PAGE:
Researchers Identify Essential Markers to Characterize Human Embryonic

Stem Cell Lines
Written by obbec staff
Wednesday, 11 July 2007


According to a recent press report from Applied Biosystems, researchers with the International Stem Cell Initiative (ISCI) have identified a set of common gene expression markers that may be used to reliably characterize diverse human embryonic stem cell (hESC) lines. The initiative represents the first internationally coordinated effort to provide a systematic and comparative survey of the hESC lines available from various research groups around the world. The research findings were published in the July issue of Nature Biotechnology.
Well-characterized, stable cell lines that can be predictably reproduced are essential for successful stem cell research, yet scientists previously have not had a reliable means to understand similarities and differences among the cell lines available for study.

To address this challenge, the ISCI employed technology from Applied Biosystems to carry out the first comparative study of a large and diverse collection of hESC lines from 17 laboratories in the U.S., Europe, Israel, Japan, and Australia. The team used several approaches to identify a reliable set of genetic markers to characterize hESCs, which included profiling 93 genes in 59 different cell lines.

A major finding from this first phase of the ICSI project was that all of the cell lines studied shared a number of key molecular signatures, despite different genetic constitutions and the various culture techniques to which they have been subjected. It is expected that these newly identified molecular markers may be used to validate the potential of individual hESC lines to differentiate into other types of cells, also referred to as their pluripotency status, the report outlined.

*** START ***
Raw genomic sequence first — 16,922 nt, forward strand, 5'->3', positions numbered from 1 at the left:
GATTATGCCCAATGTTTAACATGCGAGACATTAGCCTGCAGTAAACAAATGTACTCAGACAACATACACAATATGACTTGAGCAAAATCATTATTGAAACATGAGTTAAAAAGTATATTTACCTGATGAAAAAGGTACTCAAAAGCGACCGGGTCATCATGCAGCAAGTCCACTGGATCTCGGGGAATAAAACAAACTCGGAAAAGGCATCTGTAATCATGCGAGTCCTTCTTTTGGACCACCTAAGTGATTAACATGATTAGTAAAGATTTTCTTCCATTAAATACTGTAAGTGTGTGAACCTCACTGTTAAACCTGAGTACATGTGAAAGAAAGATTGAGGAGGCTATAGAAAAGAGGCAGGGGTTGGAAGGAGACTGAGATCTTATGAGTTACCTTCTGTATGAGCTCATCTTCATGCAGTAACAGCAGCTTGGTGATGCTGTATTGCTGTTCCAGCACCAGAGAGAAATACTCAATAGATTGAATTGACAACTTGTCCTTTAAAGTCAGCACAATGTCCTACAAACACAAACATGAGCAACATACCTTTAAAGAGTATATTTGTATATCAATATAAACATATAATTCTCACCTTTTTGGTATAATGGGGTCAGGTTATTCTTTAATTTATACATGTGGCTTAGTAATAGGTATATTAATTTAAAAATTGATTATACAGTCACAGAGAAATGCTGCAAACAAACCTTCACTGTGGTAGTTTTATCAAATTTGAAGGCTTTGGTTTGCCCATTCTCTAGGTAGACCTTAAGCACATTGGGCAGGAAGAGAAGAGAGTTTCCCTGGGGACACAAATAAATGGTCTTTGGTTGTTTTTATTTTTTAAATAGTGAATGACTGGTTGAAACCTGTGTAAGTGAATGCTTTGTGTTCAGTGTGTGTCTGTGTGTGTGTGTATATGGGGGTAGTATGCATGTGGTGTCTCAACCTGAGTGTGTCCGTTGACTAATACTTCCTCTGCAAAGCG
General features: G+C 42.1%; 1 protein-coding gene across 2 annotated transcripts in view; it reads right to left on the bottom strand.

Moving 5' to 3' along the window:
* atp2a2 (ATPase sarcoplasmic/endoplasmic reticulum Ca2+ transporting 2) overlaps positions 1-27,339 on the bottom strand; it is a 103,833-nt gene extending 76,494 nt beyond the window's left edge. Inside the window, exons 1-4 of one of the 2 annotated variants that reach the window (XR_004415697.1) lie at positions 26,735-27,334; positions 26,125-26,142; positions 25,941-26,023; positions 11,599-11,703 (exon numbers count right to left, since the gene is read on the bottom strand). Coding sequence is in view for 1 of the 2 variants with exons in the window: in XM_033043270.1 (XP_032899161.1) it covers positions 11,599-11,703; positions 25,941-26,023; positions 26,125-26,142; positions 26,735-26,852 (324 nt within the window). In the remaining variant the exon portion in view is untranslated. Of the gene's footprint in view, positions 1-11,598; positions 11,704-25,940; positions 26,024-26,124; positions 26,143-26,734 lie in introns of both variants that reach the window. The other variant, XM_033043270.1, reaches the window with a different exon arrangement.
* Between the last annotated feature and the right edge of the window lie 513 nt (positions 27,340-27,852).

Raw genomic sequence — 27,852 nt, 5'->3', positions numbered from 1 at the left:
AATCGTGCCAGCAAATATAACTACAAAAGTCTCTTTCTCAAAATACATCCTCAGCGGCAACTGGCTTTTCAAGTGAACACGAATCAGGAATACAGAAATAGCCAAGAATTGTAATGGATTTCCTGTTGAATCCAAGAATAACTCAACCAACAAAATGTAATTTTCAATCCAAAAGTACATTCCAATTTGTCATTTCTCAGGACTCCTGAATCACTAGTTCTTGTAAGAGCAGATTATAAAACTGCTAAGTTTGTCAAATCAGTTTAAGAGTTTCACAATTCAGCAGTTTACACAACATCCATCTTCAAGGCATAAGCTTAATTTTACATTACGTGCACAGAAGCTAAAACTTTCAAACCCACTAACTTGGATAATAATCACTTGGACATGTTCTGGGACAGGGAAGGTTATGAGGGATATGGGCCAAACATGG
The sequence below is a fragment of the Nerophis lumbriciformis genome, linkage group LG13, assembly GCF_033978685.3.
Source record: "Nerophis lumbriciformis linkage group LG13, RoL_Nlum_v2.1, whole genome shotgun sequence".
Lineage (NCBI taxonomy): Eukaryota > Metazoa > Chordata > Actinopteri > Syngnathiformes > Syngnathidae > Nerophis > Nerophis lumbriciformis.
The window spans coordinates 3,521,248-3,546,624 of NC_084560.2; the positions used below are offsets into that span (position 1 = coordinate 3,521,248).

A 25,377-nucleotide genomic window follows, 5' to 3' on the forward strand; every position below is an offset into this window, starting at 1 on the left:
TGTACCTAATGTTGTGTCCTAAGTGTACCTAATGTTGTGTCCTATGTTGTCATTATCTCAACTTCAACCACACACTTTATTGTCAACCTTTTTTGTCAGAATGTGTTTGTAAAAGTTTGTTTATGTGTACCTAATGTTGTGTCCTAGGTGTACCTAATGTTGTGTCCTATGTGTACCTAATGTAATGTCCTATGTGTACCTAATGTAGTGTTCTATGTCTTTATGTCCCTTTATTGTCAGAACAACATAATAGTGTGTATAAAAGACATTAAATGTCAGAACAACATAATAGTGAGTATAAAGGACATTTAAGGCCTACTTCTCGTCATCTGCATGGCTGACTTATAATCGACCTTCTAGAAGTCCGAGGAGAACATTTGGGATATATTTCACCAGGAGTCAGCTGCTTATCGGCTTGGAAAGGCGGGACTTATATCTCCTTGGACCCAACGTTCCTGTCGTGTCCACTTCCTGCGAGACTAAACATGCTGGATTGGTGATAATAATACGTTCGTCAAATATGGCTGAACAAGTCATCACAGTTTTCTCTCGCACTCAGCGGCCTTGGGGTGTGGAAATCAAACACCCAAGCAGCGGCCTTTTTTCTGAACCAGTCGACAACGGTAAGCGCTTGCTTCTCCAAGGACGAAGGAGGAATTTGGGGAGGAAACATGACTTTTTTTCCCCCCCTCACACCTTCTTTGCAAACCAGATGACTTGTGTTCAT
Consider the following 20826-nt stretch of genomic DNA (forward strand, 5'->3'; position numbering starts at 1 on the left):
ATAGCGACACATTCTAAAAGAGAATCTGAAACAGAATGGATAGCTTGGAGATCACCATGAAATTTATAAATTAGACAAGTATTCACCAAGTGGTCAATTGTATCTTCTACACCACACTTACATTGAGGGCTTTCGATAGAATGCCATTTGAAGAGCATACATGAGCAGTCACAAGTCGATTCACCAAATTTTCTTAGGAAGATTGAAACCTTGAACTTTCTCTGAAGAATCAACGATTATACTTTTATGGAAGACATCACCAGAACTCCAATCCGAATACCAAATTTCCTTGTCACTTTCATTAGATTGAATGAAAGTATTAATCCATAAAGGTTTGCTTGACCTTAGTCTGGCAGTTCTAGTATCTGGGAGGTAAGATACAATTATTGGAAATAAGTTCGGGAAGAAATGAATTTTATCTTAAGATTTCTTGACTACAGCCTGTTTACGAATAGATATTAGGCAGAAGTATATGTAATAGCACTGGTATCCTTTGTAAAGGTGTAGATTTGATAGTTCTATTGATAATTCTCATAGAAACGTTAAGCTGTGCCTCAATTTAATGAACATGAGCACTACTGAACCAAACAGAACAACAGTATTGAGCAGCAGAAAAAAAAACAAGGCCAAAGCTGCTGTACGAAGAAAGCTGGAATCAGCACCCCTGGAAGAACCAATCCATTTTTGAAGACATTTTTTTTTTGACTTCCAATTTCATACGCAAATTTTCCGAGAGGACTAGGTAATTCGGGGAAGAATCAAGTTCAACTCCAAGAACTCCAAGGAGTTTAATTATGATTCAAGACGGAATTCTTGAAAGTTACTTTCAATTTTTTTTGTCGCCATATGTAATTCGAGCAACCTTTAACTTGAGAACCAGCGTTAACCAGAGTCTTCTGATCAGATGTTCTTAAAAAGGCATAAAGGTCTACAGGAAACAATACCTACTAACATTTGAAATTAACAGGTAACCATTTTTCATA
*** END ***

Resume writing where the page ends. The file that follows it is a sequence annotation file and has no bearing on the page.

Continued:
The ISCI scientists used the Applied Biosystems 7900HT Fast Real-Time PCR System and custom Applied Biosystems TaqMan Arrays to identify six key genetic markers and 14 additional genes highly correlated with a key pluripotency marker in all the cell lines tested. Applied Biosystems worked with the ISCI researchers at the centralized analytical laboratory at the University of Sheffield in the U.K., to select the assays, process the arrays and analyze the results.

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